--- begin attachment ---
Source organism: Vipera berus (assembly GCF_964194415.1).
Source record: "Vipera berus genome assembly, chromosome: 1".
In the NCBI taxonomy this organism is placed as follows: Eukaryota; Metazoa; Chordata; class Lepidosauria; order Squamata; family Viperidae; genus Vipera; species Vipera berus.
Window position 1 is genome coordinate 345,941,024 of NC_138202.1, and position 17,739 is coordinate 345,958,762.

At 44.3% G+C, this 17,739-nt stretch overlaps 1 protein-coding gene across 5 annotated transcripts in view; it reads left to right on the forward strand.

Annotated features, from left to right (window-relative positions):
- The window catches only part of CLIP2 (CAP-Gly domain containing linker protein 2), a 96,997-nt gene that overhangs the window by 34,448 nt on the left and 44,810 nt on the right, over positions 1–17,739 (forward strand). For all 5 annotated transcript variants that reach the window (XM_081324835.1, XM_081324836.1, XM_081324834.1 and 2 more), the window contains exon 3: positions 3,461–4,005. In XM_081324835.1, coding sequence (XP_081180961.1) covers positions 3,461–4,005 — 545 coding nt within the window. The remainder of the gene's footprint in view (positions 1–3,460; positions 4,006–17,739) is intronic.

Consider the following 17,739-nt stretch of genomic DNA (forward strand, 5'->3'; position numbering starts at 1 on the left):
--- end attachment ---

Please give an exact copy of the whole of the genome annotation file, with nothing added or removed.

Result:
Source organism: Vipera berus (assembly GCF_964194415.1).
Source record: "Vipera berus genome assembly, chromosome: 1".
In the NCBI taxonomy this organism is placed as follows: Eukaryota; Metazoa; Chordata; class Lepidosauria; order Squamata; family Viperidae; genus Vipera; species Vipera berus.
Window position 1 is genome coordinate 345,941,024 of NC_138202.1, and position 17,739 is coordinate 345,958,762.

At 44.3% G+C, this 17,739-nt stretch overlaps 1 protein-coding gene across 5 annotated transcripts in view; it reads left to right on the forward strand.

Annotated features, from left to right (window-relative positions):
- The window catches only part of CLIP2 (CAP-Gly domain containing linker protein 2), a 96,997-nt gene that overhangs the window by 34,448 nt on the left and 44,810 nt on the right, over positions 1–17,739 (forward strand). For all 5 annotated transcript variants that reach the window (XM_081324835.1, XM_081324836.1, XM_081324834.1 and 2 more), the window contains exon 3: positions 3,461–4,005. In XM_081324835.1, coding sequence (XP_081180961.1) covers positions 3,461–4,005 — 545 coding nt within the window. The remainder of the gene's footprint in view (positions 1–3,460; positions 4,006–17,739) is intronic.

Consider the following 17,739-nt stretch of genomic DNA (forward strand, 5'->3'; position numbering starts at 1 on the left):